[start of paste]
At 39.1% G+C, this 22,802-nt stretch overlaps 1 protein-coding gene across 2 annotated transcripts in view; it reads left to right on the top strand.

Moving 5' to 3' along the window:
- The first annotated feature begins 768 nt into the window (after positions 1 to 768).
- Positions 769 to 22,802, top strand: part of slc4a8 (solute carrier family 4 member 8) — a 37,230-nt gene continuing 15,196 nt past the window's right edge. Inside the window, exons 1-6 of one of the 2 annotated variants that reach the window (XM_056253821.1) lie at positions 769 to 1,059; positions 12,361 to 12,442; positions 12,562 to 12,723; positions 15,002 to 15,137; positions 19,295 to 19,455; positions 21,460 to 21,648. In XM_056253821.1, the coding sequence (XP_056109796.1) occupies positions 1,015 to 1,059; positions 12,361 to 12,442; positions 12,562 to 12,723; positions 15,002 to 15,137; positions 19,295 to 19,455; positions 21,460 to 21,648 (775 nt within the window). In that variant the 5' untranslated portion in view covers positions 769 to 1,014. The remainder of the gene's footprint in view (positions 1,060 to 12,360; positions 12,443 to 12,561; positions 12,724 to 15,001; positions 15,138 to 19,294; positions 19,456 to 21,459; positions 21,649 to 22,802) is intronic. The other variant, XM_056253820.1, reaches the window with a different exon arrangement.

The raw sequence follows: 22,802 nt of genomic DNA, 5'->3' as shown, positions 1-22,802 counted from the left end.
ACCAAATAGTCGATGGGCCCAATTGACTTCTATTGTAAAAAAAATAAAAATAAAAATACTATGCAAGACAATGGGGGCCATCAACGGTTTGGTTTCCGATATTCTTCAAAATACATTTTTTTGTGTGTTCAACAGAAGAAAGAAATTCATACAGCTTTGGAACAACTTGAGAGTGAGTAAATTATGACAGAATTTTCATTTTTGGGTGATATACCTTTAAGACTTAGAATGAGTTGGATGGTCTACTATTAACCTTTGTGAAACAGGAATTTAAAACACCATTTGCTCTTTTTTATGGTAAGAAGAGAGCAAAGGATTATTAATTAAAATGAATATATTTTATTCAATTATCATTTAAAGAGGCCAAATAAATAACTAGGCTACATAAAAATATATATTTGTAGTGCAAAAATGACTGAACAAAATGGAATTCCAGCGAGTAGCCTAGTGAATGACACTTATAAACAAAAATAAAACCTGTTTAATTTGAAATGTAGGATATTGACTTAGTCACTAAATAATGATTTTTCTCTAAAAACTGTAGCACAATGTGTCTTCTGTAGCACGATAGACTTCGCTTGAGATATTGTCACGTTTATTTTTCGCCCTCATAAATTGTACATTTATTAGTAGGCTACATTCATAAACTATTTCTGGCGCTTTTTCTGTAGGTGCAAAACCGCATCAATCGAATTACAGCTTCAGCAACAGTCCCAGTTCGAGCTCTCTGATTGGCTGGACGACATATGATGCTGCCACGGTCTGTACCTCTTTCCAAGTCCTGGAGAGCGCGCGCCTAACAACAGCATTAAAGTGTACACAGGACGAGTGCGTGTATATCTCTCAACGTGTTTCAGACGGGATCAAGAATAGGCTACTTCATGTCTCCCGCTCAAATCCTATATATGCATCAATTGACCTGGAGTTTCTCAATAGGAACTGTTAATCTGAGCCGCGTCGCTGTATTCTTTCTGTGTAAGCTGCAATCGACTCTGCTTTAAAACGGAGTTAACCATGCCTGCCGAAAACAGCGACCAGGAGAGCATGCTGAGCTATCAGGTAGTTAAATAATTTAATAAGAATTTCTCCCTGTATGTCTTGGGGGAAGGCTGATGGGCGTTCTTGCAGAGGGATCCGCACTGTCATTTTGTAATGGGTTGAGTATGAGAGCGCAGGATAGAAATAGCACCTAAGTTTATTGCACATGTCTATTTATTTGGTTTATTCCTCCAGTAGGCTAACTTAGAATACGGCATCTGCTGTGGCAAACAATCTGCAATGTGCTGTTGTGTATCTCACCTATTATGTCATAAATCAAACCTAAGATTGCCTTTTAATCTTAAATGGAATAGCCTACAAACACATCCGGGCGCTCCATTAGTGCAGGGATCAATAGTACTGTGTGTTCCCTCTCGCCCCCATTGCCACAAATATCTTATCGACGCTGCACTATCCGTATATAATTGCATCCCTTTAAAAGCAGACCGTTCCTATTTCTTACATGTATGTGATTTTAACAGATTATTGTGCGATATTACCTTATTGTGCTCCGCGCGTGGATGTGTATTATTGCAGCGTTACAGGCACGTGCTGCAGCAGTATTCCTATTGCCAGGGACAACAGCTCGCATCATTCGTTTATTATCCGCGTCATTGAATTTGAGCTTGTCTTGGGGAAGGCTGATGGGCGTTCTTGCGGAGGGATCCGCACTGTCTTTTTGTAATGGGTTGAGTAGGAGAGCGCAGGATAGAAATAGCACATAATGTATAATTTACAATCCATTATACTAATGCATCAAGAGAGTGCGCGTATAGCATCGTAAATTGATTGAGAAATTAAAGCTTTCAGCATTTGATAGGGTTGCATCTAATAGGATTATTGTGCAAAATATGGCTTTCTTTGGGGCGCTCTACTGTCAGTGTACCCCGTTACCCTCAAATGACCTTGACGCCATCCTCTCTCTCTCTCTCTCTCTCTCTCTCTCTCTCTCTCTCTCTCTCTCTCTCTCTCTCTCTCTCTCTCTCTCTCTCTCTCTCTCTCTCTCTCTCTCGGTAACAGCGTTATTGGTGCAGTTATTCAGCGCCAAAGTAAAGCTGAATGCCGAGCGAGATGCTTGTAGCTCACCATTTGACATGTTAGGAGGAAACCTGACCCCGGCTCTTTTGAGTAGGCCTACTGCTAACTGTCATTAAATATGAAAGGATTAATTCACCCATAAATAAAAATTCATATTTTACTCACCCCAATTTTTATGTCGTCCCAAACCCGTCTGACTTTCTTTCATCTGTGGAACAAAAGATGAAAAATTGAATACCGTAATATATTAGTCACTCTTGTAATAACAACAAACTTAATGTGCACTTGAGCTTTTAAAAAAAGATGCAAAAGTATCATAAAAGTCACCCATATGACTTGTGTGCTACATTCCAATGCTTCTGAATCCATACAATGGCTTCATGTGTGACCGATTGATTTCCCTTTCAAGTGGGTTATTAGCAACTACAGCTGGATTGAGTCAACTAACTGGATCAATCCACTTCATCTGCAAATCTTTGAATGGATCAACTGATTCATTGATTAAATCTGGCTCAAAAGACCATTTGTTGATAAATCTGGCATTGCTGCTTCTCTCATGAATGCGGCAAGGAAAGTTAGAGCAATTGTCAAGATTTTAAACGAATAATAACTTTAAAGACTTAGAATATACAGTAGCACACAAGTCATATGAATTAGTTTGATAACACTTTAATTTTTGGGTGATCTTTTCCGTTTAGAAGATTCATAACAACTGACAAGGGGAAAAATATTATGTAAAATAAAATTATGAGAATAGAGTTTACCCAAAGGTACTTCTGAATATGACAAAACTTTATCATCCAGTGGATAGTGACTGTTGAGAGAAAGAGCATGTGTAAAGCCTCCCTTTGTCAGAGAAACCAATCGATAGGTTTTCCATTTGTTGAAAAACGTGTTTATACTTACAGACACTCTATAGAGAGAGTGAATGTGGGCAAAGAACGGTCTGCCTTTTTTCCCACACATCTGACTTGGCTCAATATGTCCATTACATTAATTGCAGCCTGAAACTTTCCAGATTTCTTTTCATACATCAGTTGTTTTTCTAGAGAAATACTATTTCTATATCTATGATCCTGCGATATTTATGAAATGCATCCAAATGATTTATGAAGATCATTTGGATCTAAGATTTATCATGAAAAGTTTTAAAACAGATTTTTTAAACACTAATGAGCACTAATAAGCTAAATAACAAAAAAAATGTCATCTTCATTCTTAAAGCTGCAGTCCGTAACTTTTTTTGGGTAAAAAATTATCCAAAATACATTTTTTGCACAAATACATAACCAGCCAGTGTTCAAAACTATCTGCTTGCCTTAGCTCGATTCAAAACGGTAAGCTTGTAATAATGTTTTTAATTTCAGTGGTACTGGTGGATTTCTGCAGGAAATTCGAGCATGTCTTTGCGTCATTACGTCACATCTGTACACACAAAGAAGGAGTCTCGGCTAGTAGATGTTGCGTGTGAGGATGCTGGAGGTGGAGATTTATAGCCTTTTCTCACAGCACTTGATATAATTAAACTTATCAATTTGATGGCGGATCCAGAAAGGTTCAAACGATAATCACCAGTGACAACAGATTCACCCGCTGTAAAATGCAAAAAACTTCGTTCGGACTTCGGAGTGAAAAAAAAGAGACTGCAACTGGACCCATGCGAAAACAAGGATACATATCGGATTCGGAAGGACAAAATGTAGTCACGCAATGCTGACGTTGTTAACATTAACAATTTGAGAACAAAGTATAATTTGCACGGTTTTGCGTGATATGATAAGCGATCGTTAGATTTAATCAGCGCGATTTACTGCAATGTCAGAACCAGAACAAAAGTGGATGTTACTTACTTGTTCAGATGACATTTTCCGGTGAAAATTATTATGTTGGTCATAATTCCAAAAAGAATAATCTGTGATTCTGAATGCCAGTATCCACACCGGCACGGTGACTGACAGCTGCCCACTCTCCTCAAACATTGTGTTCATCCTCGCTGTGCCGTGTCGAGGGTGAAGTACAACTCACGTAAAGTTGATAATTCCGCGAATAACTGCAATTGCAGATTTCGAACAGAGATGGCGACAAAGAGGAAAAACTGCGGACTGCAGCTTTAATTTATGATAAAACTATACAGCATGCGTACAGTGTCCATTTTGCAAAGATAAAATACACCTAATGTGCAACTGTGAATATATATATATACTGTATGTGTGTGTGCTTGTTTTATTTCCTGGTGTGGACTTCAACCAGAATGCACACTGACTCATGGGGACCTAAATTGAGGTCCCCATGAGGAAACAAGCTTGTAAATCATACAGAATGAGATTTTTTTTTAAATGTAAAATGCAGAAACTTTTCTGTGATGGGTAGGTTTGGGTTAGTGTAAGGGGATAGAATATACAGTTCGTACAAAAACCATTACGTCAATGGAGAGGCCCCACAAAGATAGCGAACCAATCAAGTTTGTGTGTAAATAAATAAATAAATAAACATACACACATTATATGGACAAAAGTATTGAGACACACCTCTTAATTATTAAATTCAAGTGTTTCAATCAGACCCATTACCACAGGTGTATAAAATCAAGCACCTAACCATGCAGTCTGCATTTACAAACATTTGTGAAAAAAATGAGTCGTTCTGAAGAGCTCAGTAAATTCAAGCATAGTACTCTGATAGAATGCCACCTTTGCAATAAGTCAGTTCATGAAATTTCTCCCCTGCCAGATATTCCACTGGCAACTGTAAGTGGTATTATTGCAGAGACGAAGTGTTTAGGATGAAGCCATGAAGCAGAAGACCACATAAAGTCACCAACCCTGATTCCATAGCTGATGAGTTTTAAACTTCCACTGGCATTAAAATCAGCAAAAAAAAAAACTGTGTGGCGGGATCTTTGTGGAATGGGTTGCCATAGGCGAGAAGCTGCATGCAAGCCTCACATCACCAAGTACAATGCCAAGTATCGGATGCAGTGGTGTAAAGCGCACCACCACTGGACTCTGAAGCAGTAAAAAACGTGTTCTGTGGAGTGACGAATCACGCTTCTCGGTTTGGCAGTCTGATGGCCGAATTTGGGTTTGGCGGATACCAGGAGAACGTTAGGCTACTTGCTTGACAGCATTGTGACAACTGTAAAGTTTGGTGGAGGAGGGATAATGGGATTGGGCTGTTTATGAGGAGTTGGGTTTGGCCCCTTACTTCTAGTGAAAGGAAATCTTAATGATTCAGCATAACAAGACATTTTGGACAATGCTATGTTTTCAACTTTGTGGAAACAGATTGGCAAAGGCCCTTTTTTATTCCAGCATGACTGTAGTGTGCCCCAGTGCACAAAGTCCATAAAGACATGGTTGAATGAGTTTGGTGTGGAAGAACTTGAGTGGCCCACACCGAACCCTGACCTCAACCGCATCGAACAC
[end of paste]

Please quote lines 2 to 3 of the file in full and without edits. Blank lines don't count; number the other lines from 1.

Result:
Moving 5' to 3' along the window:
- The first annotated feature begins 768 nt into the window (after positions 1 to 768).